Friday, September 21, 2007


Many Christian leaders are afraid of the vacuum. Don't be afraid of the vacuum. The vacuum can be a powerful tool in your (or maybe better, God's) hands.

I'm not talking Hoover or Eureka here. I'm talking about holes and empty spots in your ministry. When some role is not being filled. Or some ministry is not happening. When this occurs, some leaders panic, and quickly try to "plug that hole." And you know who they get to do it, don't you? Yup. You guessed it. Themselves. They end up "filling the hole" until they can "find someone else to do it." What if they allowed the vacuum to exist? The vacuum may be precisely the energy you need to draw someone into the ministry. Give it a chance to work. When you plug the hole, you turn off the vacuum.

I saw a good example of this principle at work over 4th of July. For the last few years we have been going to Dave and Vange Von Allmen's for the 4th. They have a great beach location on a point. The Von Allmens operate an oyster farm so we've come to enjoy barbecued oysters as part of the celebration. Dave personally barbecue them for us, at least until this year. This year, Dave decided that he was not going to do the barbecuing (it's not a small job when there are 40 people), and then he let the vacuum go to work. For awhile, the party went on without the oysters. But soon, people started stirring, "Aren't we going to have oysters this year?" Dave would respond, "I have the oysters, if someone wants to cook them." You could almost hear the vacuum whirring. Within a couple hours, a neighbor named Tim was standing by the barbecue, with a mitt on one hand, and a pick in the other. Mission accomplished. Tim enjoyed cooking, Dave enjoyed relaxing, and the rest of us enjoyed oysters.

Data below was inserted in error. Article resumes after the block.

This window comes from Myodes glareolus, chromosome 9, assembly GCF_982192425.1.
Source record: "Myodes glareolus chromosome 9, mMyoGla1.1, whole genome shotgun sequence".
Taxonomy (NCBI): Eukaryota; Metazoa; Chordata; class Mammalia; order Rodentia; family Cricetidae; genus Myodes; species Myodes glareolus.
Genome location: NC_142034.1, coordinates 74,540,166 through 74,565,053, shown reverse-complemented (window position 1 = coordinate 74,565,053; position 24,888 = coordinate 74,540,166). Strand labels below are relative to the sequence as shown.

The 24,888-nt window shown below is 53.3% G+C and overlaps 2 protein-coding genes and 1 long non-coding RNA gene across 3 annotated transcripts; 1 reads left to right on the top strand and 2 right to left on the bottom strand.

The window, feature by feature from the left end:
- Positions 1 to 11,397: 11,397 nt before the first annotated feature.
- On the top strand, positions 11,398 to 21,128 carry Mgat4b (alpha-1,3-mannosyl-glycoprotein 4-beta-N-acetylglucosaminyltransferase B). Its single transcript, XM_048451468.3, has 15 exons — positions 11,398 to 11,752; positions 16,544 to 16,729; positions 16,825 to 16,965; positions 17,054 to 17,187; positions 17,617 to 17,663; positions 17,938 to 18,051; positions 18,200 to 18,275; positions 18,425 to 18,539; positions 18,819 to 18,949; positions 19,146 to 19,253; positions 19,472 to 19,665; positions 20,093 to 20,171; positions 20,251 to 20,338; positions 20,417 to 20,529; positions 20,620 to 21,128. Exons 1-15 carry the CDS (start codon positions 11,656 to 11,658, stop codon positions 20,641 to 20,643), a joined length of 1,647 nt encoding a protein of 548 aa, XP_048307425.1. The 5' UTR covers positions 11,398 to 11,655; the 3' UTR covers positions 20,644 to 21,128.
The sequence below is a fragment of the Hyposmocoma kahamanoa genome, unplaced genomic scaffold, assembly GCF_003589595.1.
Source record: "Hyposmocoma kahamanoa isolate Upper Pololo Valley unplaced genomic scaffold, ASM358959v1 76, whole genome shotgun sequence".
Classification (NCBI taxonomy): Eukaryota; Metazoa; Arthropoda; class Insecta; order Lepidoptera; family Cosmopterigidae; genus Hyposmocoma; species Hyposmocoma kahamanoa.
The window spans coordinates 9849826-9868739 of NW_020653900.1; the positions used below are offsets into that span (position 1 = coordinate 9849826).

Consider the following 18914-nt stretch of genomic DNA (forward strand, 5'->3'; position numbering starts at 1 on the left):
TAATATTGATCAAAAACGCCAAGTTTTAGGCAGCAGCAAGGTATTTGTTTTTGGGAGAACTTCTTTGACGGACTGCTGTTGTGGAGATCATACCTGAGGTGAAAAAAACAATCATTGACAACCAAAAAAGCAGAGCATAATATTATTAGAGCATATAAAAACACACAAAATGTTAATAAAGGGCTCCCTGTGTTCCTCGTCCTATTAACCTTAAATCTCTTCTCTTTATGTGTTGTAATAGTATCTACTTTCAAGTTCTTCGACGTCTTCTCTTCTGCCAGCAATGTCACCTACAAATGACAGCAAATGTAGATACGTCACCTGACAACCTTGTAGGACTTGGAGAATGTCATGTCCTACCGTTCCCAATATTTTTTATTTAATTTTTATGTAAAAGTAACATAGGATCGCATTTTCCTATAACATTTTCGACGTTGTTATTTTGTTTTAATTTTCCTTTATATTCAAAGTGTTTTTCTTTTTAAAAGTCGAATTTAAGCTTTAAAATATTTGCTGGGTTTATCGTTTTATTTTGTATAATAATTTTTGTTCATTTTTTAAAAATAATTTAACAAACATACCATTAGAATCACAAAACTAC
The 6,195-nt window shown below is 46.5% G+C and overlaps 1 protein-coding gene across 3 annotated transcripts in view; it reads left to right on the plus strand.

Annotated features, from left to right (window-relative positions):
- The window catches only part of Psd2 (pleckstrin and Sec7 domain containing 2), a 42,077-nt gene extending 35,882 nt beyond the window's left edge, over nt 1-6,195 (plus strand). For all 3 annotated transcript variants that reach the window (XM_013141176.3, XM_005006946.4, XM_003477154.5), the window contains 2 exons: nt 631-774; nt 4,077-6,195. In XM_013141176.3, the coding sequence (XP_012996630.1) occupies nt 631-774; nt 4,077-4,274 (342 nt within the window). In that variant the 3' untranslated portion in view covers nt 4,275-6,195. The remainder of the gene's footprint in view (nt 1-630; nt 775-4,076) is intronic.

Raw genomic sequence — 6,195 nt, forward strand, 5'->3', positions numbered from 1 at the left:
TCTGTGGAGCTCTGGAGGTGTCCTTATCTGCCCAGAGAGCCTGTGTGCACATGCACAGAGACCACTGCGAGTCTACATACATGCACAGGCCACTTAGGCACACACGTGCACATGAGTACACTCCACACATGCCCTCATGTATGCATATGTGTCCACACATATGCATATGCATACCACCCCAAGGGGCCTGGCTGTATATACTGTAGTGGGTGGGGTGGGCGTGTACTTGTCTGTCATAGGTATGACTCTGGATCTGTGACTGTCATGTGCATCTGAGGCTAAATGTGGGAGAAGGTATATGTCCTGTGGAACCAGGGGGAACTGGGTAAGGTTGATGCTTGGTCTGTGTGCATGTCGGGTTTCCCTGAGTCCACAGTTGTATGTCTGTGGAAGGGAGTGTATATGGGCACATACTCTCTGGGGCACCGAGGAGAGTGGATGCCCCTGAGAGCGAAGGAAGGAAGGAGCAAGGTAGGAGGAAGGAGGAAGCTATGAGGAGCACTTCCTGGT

How can you put the vacuum to work for you?


I had a conversation with a man about a pastor who had recently stepped down from ministry. He was tired, and the ministry was not going so well. The man I was speaking with had been active in the ministry, and was reflecting on his experience. He said about the pastor, "He was working so hard, doing too much." He didn't say it as a positive, or a negative, just as a matter of fact. Later in the conversation, he gave this analysis of the congregation, "People never really got involved, never really became deeply committed." I connected the dots. When pastors over-function, they unknowingly cripple their congregation to under-function. There is no impetus for deeper involvement and commitment. The pastor is making the commitment for everyone. This is not healthy. The only way to reverse this pathology is for the pastor to cease and desist, and turn on the vacuum.


There are a limited number of ministry areas that you CANNOT NOT have. I know that this may sound like double-speak, but, for example, you cannot operate a successful Worship Center without a decent kid's ministry. I am not particularly in favor of putting a note on the kid's room door that says, "This class will convene as soon as there is a teacher willing to teach." Here, you're compromising the ministry, and with excessive suction! Better, in my humble opinion, to temporarily recruit someone to "fill that hole" so that the ministry can continue to deliver basic services and then let a lower level of vacuum go to work. Again this is just my opinion, but this is where leadership art comes in: knowing what is critical and what is discretionary; knowing when to turn the vacuum on and off, and knowing what level of suction you need.

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